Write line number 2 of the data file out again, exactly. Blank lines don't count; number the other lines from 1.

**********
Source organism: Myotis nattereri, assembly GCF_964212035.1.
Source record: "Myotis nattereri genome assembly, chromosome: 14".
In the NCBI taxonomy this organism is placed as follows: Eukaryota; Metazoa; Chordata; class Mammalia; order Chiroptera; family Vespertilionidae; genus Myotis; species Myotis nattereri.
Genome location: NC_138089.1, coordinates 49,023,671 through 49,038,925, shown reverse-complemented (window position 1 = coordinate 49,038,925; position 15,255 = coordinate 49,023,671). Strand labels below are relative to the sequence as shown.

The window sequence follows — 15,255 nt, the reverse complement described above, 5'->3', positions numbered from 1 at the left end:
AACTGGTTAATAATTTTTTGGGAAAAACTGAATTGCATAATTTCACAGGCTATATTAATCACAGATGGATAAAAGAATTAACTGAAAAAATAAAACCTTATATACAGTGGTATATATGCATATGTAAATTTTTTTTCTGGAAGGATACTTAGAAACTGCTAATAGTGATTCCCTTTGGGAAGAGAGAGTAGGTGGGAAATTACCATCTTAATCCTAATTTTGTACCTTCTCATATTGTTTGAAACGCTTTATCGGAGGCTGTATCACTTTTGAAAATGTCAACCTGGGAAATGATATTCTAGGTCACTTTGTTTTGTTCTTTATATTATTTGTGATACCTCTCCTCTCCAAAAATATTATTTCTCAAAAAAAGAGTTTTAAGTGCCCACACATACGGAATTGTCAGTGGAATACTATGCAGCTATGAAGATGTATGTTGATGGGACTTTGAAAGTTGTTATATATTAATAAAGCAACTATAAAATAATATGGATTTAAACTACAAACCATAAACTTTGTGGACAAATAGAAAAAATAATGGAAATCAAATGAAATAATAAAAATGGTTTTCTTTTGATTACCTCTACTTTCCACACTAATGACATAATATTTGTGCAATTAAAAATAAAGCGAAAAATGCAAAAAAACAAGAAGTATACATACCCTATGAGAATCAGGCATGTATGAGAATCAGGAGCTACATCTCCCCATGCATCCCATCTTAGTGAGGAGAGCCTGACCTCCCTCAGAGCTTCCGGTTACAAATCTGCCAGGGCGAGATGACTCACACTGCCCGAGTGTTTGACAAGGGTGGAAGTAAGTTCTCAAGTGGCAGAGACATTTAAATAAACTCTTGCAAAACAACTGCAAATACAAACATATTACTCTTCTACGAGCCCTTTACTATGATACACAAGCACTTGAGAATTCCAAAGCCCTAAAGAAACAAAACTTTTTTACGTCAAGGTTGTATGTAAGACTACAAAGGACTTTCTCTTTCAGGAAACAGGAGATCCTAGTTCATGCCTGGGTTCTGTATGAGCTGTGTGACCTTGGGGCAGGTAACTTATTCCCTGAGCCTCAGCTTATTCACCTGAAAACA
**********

Source record: "Myotis nattereri genome assembly, chromosome: 14".